Physician associate

Physician associates (PAs) are medically trained, generalist healthcare professionals who work alongside doctors providing medical care as part of a multidisciplinary team. PAs are dependent practitioners working with a dedicated supervisor but can also work independently on specific tasks.

Starting your career

Choosing subjects are school

To become a physician associate, you will need a good standard of education. Useful subjects include:

  • Maths
  • English
  • Human Biology
  • Biology
  • Chemistry
  • Physics

Work placements and volunteering

You may find it helpful to get some experience of working in healthcare by doing a work placement. There may also be opportunities to volunteer. This could help you when applying to university, college or a new job with NHSScotland.

College and university

To become a physician associate, you will need to study PA Studies at university. This is either a postgraduate diploma or a Masters degree. To be eligible for a PA studies course, you will need an undergraduate degree in a bioscience-related subject. Alternatively, if you are a registered healthcare professional – such as a nurse, allied health professional or midwife – you can also apply to study physician associate studies. After graduation from a PA Studies course, you must then sit a national exam to become a working physician associate.

Physician associate training usually lasts 2 years and involves many aspects of an undergraduate medical degree. The training provides generalist medical training with a little focus on more specialised disciplines, such as mental health, surgery and paediatrics.

You will undertake 1,600 hours of clinical training in a range of settings, including 350 hours in general hospital medicine. You'll also spend a minimum of 90 hours in other settings, including mental health, surgery and paediatrics. 

Accessing physician associate training

In Scotland, the University of Aberdeen is currently the only university to offer a postgraduate qualification, with its MSc in Physician Associate Studies. You will need a minimum of a 2:1 Honours degree in a science- or health-related subject to be accepted onto the course.

Find out more about the MSc in Physician Associate Studies.

There are other universities across the UK which run physician associate postgraduate courses. You can find an up-to-date list of which of them are currently accepting applications on the FPA website.

The role

As a physician associate, you’ll work within clearly defined boundaries, under the supervision of a dedicated supervisor. There will be specific tasks that you can do independently. You could also provide cover so that trainee doctors and surgeons can attend training, clinics or theatre. Most physician associates currently work in general practice, acute, or emergency medicine.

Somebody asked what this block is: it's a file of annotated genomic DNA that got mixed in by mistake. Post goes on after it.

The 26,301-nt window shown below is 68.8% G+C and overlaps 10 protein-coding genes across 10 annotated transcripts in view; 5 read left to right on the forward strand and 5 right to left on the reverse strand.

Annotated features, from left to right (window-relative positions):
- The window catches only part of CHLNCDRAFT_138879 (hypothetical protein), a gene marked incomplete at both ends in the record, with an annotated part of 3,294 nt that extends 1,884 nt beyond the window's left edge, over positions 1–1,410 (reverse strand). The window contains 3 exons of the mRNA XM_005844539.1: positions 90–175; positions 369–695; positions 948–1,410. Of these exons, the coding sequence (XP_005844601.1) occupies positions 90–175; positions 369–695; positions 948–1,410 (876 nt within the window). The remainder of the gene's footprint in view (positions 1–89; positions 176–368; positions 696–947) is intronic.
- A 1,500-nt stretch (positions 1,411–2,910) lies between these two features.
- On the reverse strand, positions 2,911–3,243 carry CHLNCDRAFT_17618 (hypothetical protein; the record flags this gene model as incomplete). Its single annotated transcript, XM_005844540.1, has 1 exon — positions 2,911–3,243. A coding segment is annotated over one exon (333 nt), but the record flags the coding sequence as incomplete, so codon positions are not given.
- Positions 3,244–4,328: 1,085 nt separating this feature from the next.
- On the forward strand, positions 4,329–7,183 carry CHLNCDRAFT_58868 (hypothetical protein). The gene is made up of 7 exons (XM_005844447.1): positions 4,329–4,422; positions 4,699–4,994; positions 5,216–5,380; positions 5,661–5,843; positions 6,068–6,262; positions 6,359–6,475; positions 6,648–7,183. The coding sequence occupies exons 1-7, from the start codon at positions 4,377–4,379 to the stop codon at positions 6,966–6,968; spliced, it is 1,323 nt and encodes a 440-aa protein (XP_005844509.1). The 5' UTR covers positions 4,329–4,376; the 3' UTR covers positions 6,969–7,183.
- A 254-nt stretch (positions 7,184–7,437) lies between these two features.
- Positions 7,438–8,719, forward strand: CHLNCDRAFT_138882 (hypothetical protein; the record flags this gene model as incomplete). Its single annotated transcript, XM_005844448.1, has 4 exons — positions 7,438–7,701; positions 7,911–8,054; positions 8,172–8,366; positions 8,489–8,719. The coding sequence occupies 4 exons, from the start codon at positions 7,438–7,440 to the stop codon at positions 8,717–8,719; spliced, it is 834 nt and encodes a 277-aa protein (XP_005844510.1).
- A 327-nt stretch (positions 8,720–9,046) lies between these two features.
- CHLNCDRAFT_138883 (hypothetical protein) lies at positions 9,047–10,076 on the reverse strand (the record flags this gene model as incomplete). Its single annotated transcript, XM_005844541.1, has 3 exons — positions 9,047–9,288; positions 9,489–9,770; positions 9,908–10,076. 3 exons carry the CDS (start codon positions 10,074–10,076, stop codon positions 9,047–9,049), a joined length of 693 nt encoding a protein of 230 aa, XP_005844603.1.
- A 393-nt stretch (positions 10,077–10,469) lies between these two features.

Although they have very similar names, the roles of physician associate and anaesthesia associate are very different.

What you’ll do

Your main tasks include:

  • taking patient histories
  • performing physical examinations
  • seeing patients with long-term conditions
  • performing diagnostic and therapeutic procedures
  • developing and delivering appropriate treatment and management plans
  • requesting and interpreting diagnostic studies

Currently, physician associates are not able to:

  • prescribe medication
  • request ionising radiation, such as a chest x-ray or CT scan

Top skills

You’ll need these skills:

  • communication
  • caring
  • listening
  • problem-solving
  • teamworking
  • critical thinking

Who you’ll work with

You could work with:

  • GPs
  • hospital doctors
  • nurses
  • healthcare support workers
  • allied healthcare professionals

Working environment

You could work in:

  • hospitals
  • GP practices
  • community care and treatment centres

Useful information

In July 2019, the Department of Health and Social Care (DHSC), with the support of the four UK governments, asked the General Medical Council (GMC) to regulate physician associates (PAs).

Once regulation starts all physician associates will need to register with GMC to practice in the UK.

Did you know?

There are currently around 2,486 qualified physician associates and 1,200 students across the UK.

Learning and development

 All physician associates are currently required to complete 50 hours of continuing professional development (CPD) per year. 

You will need to provide documented evidence of your CPD, in order to remain on the Physician Associate Managed Voluntary Register (PAMVR). This register is maintained by the Faculty of Physician Associates (FPA) and allows employers to check whether an applicant or employee is a fully qualified and approved physician associate.

Professional bodies

Once you qualify as a physician associate, you can join the:

The Faculty of Physicians Associates (FPA) is the professional body representing physician associates and is based at the Royal College of Physicians.The FPA provides support to both qualified and student physician associates in their education, training, and professional development.

There is currently no statutory regulation for physician associates, however, the process for regulation by the GMC is ongoing. Until this process is completed, the FPA maintains the voluntary register, to which qualified PAs can register.

You may also wish to join the relevant Royal College for further learning and development, if appropriate to your role. For example, PAs working in general practice can become members of the Royal College of General Practitioners.